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Americans Say They Can't Save Enough for Retirement

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Americans over age 65 account for 12% of all U.S. bankruptcy filings, with 3% of those filers at least 75 years of age. (blackstarvideo/Pixabay)
Americans over age 65 account for 12% of all U.S. bankruptcy filings, with 3% of those filers at least 75 years of age. (blackstarvideo/Pixabay)
February 24, 2020

CONCORD, N.H. -- With the 2020 New Hampshire primary in the history books and the field of Democratic Party presidential contenders narrowing, many Americans approaching retirement are assessing where candidates stand on Social Security, pension programs and other retirement options.

The federal government's "Report on the Economic Well-Being of U.S. Households" finds nearly 40% of American households couldn't afford a surprise $400 expense -- which means tires, a medical emergency or even a minor home repair are out of reach.

Casey McCabe, director of the New Hampshire Retirement Security Coalition, says that's a concern, because the U.S. economy depends on retirees having stable financial resources.

"And the ability for them to be secure in their retirement also allows them to go out and support the local and state economy, because they have the income to do so," McCabe points out.

A second study by the National Institute on Retirement Security, says 70% of Americans feel the average worker can't save enough for retirement.

At the same time, pensions -- available mostly to public employees -- have been shown to have a greater impact than other retirement plans in reducing poverty among retirees.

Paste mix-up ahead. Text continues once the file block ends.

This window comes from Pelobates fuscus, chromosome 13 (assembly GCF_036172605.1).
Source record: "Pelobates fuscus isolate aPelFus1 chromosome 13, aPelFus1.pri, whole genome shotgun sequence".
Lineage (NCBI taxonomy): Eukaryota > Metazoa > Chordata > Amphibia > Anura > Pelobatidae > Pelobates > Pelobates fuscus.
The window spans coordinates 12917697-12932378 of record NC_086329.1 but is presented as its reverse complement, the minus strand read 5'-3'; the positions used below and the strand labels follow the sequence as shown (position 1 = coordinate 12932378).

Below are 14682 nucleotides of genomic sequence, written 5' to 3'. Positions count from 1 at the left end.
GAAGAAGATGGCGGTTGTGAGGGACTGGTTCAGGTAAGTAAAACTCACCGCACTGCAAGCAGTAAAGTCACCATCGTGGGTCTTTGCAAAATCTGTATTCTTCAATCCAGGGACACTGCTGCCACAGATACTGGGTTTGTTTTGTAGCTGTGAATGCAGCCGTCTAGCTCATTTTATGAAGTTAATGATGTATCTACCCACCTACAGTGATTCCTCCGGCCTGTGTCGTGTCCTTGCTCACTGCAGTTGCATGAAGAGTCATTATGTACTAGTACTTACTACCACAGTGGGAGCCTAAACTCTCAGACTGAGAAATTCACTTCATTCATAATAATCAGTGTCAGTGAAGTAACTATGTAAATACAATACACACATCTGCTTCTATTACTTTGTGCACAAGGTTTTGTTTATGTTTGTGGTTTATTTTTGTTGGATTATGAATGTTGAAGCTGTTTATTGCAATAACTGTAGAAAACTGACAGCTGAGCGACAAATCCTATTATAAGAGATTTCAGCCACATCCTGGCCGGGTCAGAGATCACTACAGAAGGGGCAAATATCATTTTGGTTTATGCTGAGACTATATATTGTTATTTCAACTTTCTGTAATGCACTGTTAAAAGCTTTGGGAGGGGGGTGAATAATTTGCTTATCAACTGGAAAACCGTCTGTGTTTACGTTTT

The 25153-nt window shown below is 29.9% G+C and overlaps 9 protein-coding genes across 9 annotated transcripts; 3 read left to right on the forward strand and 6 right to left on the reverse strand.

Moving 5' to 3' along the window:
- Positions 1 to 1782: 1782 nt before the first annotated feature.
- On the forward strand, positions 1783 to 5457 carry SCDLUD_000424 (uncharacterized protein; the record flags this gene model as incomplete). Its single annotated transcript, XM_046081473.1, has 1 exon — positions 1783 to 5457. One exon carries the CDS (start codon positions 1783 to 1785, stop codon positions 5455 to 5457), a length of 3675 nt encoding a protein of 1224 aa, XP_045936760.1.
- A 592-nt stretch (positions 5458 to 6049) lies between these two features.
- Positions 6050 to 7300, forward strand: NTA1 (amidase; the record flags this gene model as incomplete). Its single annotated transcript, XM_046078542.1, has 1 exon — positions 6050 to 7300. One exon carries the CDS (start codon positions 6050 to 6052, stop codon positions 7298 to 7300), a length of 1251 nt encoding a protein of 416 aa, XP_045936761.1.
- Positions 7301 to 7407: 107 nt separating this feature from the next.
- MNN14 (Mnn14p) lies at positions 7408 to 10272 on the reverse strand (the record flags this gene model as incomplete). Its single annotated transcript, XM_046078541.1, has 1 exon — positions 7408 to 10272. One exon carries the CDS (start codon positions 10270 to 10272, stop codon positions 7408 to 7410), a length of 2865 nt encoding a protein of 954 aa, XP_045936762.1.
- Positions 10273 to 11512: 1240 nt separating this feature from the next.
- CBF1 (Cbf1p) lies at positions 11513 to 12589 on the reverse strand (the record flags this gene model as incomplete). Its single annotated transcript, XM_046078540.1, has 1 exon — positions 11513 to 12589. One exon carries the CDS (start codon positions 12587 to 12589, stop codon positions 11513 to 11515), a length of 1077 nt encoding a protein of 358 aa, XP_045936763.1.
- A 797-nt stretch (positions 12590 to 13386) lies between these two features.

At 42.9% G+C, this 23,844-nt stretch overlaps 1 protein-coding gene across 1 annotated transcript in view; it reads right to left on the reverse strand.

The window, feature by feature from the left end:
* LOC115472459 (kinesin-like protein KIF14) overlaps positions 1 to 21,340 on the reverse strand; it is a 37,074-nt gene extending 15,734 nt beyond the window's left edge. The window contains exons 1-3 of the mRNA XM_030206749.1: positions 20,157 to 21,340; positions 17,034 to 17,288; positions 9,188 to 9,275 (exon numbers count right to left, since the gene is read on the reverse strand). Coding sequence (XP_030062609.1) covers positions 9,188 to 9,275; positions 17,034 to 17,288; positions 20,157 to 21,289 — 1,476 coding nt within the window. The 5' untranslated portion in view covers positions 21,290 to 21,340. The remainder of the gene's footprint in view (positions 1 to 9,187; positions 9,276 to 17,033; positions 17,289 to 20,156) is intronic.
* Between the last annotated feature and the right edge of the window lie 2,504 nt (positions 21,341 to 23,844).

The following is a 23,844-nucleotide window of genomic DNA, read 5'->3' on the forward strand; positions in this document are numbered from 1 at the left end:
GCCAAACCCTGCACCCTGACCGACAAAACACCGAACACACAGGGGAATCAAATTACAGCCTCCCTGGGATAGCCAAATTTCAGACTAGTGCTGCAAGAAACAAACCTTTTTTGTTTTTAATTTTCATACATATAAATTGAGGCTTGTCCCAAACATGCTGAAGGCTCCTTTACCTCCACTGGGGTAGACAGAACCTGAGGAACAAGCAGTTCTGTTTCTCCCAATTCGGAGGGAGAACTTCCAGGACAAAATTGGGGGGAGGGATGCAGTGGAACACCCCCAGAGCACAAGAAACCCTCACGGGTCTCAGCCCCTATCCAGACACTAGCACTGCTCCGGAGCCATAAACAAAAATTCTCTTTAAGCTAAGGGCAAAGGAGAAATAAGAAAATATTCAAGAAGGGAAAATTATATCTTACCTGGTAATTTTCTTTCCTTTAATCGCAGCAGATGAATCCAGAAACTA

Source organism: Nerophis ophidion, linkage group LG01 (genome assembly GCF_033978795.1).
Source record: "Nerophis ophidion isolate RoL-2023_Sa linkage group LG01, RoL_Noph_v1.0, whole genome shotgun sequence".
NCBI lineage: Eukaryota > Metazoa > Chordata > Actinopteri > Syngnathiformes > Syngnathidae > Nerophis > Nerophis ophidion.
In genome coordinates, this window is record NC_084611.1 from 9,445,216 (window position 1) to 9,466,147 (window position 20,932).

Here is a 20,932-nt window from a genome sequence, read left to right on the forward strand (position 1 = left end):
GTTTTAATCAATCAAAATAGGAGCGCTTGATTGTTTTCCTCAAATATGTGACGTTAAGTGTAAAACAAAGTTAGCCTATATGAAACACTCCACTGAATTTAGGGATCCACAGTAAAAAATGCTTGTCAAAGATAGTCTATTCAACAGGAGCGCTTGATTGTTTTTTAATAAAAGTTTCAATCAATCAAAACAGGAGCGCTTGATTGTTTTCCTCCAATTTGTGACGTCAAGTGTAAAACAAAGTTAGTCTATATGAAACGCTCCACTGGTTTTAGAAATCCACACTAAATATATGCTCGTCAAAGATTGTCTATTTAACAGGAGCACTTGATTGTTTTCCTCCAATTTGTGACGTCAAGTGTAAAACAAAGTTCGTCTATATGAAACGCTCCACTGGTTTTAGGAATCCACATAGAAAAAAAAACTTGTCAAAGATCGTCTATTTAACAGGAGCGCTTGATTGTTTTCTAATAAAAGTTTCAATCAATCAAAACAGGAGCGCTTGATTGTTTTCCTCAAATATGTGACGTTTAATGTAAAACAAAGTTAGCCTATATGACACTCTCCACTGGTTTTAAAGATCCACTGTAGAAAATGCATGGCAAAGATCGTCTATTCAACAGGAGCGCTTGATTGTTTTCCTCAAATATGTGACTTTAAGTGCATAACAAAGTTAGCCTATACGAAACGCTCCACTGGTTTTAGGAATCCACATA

Despite ongoing efforts to reduce or eliminate pension benefits for teachers, other school employees and state and local government workers, McCabe says pension benefits offer the strongest guarantee for retirement income security.

She argues that retirement benefits shouldn't be seen only as an expense, but also an asset -- because every dollar paid out in pension benefits supports $1.40 in total economic activity in New Hampshire.

"The mind set around retirement being an expense really needs to shift, because what is happening is folks are entering retirement with no savings, and then looking around and sort-of saying, 'How am I going to survive?'" McCabe points out.

The report also found 84% of Americans think politicians "are out of touch" with how hard it is to save for retirement.

Last year, New Hampshire lawmakers approved a pension increase 1.5% for state government workers -- the first increase to the pension system since 2010.

Disclosure: National Public Pension Coalition contributes to our fund for reporting on Budget Policy & Priorities, Energy Policy, Environment, Peace. If you would like to help support news in the public interest, click here.
Roz Brown, Public News Service - NH